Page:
In this #Solar100 question, Richard Matsui, founder and CEO of kWh Analytics, spoke with Nat Bullard, Chief Content Officer of BloombergNEF.
Nat Bullard is known for his research and reports in the clean energy industry. He spent nearly 15 years analyzing the market and let everyone from executives to the general public understand the development of the industry. For example, H.G. Wells is an outstanding thought leader with foresight. He is committed to promoting one of the most critical undertakings of our time: the development of clean energy.
In this Solar100, Nat discusses his experience in industry research, how solar technology has evolved over time, his predictions for hydrogen and battery storage, and his advice to young professionals.

RICHARD MATSUI: From the beginning, I know that you are studying art history and architecture at the undergraduate level, and then you go on to pursue a graduate degree in international studies. Can you explain that career to me and how did you come to BNEF?
NAT BULLARD:
Yes, I studied art history as a student. I chose that specialization because it is a small department and I can have a lot of face-to-face time with the professors. The specialty also focuses on what they call “formal analysis,” which is a structured approach to research. I realize that it sounds like an unusual way of thinking about business, but it’s actually very useful – a structured way of looking at things, thinking about them, and describing them. For management consultants, this would have been a good experience (some students in my department did just that). But I finally decided that I didnt want to be a business or management consultant, so I got a teaching job at the American International School in Cairo.
After returning from Cairo, I thought about studying international affairs or developing international relations, but I also realized that I wanted to focus my research on something measurable. In my case, this is ultimately the growth of the energy trade, and this is where I ended up in graduate school.
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When I graduated, I was looking for a job, but I did not have the traditional technical skills that people need at work. . Most people come from engineering, physics, or financial backgrounds. However, I am one of the few people with a background in development economics and climate science, which is very helpful in the rapidly changing part of the global energy sector, so I asked Ethan Zindler and Michael Liebreich to hire me. This is the so-called “New Energy Finance”, headquartered in London (I work in Washington).
My journey with our research company followed a family arc: I focused on solar energy, we were acquired, and we became part of the larger company Bloomberg. That was when I moved to San Francisco, and from there I continued to expand my research: more content management roles, overseeing some of our custom work, and then lived and worked in Asia for four years before returning to the United States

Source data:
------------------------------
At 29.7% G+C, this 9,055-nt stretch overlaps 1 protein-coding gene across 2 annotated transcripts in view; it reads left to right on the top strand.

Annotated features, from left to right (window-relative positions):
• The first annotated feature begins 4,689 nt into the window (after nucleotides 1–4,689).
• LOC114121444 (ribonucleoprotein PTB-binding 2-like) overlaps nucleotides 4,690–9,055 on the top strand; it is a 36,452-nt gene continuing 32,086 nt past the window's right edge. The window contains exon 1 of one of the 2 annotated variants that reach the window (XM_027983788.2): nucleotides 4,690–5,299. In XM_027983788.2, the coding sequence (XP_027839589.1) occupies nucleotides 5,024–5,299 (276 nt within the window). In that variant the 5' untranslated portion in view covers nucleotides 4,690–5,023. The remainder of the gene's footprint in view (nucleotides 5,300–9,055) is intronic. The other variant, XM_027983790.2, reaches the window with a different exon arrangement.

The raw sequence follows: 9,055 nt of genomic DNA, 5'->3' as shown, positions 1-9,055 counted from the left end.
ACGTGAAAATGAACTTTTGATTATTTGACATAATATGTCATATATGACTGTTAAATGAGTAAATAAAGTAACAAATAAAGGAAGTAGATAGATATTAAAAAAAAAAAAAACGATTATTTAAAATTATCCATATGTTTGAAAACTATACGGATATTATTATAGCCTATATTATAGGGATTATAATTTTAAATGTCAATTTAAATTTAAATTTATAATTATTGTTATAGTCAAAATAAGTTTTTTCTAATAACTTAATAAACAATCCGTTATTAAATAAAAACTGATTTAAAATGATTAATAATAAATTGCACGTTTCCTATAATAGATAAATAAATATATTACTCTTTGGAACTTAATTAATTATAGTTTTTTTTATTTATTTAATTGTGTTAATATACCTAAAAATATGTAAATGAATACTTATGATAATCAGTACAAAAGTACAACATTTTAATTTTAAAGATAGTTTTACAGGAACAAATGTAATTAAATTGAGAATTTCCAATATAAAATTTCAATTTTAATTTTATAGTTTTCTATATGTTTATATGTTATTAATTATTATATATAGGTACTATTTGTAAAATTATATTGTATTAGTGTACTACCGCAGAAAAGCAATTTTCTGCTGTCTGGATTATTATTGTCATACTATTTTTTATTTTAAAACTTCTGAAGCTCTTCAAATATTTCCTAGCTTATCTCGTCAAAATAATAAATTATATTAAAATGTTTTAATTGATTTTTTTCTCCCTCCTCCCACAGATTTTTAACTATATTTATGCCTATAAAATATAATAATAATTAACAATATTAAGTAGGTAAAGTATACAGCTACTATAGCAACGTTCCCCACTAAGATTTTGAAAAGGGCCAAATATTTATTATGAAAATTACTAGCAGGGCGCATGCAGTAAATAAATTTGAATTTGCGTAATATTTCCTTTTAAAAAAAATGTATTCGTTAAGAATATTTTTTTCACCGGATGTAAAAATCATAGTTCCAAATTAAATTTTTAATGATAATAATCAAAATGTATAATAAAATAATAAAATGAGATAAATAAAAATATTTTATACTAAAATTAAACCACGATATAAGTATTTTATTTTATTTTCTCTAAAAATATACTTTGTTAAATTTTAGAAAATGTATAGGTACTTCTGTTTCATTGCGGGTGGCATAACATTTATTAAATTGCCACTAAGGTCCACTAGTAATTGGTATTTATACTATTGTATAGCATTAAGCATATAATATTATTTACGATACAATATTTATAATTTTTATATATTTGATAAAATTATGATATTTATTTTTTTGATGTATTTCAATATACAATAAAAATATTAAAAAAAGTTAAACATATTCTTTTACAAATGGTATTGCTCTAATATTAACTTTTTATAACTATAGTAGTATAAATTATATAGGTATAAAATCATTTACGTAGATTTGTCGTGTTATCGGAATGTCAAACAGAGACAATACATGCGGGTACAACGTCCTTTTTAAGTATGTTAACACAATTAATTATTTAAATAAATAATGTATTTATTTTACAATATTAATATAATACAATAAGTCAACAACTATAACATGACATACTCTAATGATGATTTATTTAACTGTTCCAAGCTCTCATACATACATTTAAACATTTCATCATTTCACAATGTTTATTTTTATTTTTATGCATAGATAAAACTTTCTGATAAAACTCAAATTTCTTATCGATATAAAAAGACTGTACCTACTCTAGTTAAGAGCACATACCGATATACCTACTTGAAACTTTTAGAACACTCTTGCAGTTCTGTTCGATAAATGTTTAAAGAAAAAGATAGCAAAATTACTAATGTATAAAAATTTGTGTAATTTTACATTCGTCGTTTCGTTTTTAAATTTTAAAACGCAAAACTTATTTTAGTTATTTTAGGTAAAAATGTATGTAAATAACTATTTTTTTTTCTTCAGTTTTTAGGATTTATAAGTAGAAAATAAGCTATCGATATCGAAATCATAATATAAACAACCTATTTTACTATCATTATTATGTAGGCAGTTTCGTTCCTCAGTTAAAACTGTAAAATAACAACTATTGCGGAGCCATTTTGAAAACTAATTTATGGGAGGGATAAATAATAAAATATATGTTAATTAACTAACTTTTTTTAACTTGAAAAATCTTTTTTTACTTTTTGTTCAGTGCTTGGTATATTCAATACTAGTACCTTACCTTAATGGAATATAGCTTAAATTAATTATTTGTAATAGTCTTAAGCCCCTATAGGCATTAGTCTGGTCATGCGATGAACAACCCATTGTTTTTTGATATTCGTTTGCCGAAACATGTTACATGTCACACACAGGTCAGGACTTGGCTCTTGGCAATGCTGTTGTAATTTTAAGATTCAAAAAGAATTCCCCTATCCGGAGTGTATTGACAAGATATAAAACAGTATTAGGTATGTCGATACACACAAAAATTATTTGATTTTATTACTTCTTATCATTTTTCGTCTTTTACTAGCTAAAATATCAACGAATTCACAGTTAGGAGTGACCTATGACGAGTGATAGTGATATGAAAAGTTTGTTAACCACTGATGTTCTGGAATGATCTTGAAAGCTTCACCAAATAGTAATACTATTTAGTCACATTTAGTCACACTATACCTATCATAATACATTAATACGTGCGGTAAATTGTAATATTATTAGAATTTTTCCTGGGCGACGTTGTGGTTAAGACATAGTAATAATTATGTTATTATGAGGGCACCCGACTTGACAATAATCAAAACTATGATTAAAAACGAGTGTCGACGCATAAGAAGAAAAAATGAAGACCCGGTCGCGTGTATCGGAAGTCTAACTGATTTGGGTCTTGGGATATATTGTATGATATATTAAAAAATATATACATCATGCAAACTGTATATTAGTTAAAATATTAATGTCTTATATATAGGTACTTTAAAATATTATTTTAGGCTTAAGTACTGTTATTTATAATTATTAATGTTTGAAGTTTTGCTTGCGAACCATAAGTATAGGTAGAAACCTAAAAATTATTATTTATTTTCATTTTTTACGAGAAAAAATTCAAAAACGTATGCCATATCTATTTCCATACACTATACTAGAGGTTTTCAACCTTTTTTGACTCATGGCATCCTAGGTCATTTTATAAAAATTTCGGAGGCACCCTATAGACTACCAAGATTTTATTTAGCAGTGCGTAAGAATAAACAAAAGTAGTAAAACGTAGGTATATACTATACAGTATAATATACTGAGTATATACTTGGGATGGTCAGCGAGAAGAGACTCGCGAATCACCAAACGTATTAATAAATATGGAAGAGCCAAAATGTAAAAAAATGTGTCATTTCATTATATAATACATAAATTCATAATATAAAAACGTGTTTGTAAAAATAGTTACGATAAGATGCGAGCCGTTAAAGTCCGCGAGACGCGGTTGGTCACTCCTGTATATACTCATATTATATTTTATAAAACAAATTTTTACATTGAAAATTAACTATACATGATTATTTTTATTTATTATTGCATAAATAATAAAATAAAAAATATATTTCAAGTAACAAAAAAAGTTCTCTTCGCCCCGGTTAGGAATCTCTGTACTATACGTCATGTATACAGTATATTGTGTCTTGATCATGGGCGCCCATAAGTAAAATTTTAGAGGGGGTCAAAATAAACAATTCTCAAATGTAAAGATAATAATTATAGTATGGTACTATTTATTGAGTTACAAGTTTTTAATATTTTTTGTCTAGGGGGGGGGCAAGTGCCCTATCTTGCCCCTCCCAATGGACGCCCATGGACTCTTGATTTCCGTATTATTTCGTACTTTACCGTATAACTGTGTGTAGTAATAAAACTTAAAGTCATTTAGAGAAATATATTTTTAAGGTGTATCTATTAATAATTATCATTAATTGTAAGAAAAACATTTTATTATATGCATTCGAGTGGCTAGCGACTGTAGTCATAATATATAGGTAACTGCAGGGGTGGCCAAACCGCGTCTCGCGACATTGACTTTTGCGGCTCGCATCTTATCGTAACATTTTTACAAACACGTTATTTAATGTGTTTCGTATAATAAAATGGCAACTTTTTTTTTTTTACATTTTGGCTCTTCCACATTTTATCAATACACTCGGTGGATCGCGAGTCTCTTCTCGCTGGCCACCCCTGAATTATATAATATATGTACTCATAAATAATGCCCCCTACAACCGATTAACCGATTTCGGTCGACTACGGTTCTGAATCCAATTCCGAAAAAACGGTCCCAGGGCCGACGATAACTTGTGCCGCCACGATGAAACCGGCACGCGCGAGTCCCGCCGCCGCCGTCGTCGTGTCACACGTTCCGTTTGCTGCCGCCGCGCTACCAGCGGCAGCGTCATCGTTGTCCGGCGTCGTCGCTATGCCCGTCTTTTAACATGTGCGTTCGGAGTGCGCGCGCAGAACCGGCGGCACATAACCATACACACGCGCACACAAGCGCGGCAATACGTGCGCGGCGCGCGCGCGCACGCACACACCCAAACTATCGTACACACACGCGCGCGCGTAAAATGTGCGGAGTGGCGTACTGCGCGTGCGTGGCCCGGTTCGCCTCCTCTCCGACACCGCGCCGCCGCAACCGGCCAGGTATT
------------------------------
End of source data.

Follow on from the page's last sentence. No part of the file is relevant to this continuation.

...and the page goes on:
MATSUI: Really ? Where is your focus today?
BULLARD: I want to say that my role is divided into three equal parts. The first is our management committee. Our group has a small management committee, and the entire company has about 250 people. We support the business of the research group BloombergNEF. Another third is external, which includes work to provide relevant materials to senior clients, such as board briefings or Bloomberg events. Finally, the last third is my weekly writing.
I developed the last part about seven years ago. We are discussing a new project and my team asked me what I want to do. I said I want to write an email to people, but I want to send it to them on the weekend, I don’t want to send it to everyone; I want to send it to the boss of the person we usually work with. Therefore, we prepare a weekly briefing for the executives that I sent out on Saturday. At first I assigned about 175 people, and now it has grown to 160,000 people.
Nat Bullard of Solar100
Nat Bullard of Solar100 NAT BULLARD
It’s hard to keep the good information limited, so we opened it up by subscribing and finally drawing on Bloomberg’s input. About two years ago, Bloomberg started a new publishing vertical called Green, and the editors asked me if I would join this vertical. That’s where we’ve been ever since. Today this email still has my name on it, but it contains a broader range of topics we’ve written about, including transportation, weather, finance, and climate science.
Lessons learned and current trends in the field of solar energy
MATSUI: Over the years, you have written many articles on solar energy from different perspectives. What’s your take on how far we’ve come as an industry and the latest trends you see?
BULLARD: I’ve been trying to determine how far our journey is. I often try to consider the US power sector as a whole and how renewable energy fits into this story. In terms of renewable energy, especially wind and solar energy, we represent around 10% of total energy generation. Therefore, in a linear way, the remaining 90% of the capacity can be converted into wind or solar energy.
Now, we can find a limit on the amount of this capacity that is converted into renewable energy, because it is not necessarily 100%. Finding out how much capacity is converted to renewable energy depends in part on whether we have already laid the groundwork for a substantial decarbonization of the global economy through other means.

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